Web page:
“In William’s defense, it is also possible that his lack of steady effort in math class had to do with his hope to have a career in physical therapy or athletic training.  For his chosen life path, he probably didn’t feel the need for math theory as much as biology or anatomy, and I assume that he was focusing harder there.  All I can say for sure is that his senior year was not math awesome.

A short way into the year, I started having conversations with William’s father – sometimes by phone, and sometimes in person.  They would normally end with a, “get him to do his work please,” sort of plea from me.  He was pulling in scores like 30% on section quizzes (the repeatable kind), but would get it together by the end of a chapter for the test and do fairly well.  Overall, he wasn’t quite failing, but he also wasn’t close to his potential.

Students have a personal log-in when they work on DIBs, and it’s not hard to get a history of their time spent.  I have to say that it was disheartening to look back and see that William had never attempted a DIB before coming to class.  He seemed to rely on his classmates and his own talent to grasp the concepts during class, which was an uphill battle he was losing.

At the end of the first quarter I got a call from William’s father.  He was perceptibly angry, and proceeded to shout at me for not giving his son enough opportunity to pass the class.  After a few minutes of trying to get a word in, I let him know that William was able to go back and re-do any of the online work to bring his grade up.  

I treat the Digital Instruction Blocks (DIBs) like Pokemon “You Gotta catch’em all!”

He could even do some of it that very night, since everything was accessible from the internet.  Evidently, this important piece of information had been left out of his conversations with William.  Our phone conversation ended with a single teeth clenched question, “You mean he could have fixed this at any point?”   There was an awkward silence after my one word reply, “yep,” and then the line went dead.”

This conversation is similar to many I have had in person and over the phone many times since flipping my classroom and I use the Pokemon quote every time. When this basic situation and conversation happens in person, it is priceless to see the parent’s head snap to the side and glare at their child.  It is even a little creepy when the parent slooowly turns and the heat of the gaze moves from me to the student.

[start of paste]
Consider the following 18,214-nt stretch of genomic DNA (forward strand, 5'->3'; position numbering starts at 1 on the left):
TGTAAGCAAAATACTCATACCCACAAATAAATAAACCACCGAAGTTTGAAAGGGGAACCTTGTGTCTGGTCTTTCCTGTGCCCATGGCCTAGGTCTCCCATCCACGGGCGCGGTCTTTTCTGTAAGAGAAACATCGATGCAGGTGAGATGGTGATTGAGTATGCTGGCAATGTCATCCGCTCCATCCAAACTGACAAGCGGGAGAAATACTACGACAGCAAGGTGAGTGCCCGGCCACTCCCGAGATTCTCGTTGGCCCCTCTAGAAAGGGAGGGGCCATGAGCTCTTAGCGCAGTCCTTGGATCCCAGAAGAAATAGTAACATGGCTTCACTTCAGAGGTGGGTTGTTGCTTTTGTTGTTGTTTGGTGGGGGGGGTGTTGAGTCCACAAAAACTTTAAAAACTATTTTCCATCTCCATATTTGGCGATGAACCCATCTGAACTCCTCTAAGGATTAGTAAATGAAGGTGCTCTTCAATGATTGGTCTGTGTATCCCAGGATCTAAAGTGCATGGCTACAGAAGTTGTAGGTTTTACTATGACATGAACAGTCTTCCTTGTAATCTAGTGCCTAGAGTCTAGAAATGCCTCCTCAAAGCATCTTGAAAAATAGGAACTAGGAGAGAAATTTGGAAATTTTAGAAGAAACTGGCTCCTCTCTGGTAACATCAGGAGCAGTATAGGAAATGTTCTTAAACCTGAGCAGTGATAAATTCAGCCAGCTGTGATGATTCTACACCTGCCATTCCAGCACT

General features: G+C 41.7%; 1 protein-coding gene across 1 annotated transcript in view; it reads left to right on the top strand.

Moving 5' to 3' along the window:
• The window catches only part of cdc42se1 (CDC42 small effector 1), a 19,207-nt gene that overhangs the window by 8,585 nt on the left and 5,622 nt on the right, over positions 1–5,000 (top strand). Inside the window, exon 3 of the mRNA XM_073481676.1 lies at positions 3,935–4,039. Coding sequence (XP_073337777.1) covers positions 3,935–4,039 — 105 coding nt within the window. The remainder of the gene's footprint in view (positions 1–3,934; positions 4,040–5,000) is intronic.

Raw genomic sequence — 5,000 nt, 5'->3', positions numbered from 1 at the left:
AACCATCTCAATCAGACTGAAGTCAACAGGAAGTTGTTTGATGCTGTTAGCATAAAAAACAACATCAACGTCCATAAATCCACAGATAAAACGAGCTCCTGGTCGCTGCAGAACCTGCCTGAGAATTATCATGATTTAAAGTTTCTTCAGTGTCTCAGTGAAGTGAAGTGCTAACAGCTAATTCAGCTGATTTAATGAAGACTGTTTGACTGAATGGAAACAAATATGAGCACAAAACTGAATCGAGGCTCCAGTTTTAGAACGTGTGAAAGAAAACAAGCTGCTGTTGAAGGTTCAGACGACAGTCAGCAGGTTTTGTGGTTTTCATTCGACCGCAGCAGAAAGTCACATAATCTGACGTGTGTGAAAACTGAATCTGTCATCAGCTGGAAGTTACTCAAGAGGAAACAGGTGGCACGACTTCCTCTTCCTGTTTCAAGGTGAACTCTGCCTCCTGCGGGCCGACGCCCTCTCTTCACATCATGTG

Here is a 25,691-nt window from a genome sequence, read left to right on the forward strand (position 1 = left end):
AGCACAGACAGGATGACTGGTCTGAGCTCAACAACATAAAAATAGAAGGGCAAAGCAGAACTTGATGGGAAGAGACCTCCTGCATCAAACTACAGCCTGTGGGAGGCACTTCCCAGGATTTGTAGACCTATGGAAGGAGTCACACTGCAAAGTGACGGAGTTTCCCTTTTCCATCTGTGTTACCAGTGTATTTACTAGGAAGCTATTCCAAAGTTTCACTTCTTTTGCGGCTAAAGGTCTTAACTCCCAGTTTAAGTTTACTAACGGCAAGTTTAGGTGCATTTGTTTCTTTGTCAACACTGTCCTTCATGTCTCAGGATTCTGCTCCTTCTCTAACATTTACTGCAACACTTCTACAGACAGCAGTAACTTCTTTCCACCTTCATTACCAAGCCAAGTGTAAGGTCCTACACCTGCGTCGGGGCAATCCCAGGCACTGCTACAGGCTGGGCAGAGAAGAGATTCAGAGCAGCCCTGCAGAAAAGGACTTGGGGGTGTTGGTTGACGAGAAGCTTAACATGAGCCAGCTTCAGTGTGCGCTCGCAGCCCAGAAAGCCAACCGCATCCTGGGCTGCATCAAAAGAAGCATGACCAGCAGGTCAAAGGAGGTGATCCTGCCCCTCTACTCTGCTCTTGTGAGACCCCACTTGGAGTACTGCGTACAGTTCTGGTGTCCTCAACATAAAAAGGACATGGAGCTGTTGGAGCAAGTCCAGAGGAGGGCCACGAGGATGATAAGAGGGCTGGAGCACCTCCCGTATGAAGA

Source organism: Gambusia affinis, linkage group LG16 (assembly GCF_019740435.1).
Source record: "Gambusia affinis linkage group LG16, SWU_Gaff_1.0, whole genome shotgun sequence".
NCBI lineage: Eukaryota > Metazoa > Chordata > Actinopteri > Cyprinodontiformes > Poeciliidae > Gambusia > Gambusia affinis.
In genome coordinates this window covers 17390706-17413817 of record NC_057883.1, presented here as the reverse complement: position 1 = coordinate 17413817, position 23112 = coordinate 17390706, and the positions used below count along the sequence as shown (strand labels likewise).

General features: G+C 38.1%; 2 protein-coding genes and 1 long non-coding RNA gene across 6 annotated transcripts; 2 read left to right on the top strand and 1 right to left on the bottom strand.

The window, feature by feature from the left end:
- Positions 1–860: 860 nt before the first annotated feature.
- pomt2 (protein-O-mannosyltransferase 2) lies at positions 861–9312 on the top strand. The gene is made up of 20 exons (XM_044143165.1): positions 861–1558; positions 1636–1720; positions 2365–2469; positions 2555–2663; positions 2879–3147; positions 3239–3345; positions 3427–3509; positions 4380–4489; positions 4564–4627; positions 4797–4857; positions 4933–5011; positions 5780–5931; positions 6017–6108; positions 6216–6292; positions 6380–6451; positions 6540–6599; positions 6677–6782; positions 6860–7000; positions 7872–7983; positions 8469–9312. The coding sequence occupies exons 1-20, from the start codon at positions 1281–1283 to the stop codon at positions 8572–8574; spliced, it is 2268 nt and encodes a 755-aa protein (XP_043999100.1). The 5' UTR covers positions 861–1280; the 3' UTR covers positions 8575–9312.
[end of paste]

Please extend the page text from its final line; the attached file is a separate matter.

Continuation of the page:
The true flip in this situation is not a movement of blame but the clear refocus of responsibility.  In my introductory video, my course syllabus, the training in classroom procedure at the beginning of the year, and throughout the course I make very clear that responsibility for learning lies with the student. The responsibility for academic preparation lies with the student. Additionally, the responsibility to re-address unsuccessful learning goals lies with the student.  My responsibility is providing access to quality resources, access to regular assistance and guidance, meaningful learning activities, clear feedback to the student on learning progress, and opportunity for re-learning and mastery opportunities.

The parent and teacher relationship becomes far easier in the flipped learning environment.  Flipped learning allows me to leverage technology to be available to student regardless of location or time. It allows me to be verbally and visually in the student’s home and family environment.  Flipped learning allows barriers of dates and times to be minimized to address individual needs.  Combining flipped learning with elements of mastery also allows for student success and more complete learning when the student is convinced, or becomes convinced, that the time for learning has arrived. When the time does arrive flipped learning allows students to treat learning like Pokemon and they are free “To catch’em all”.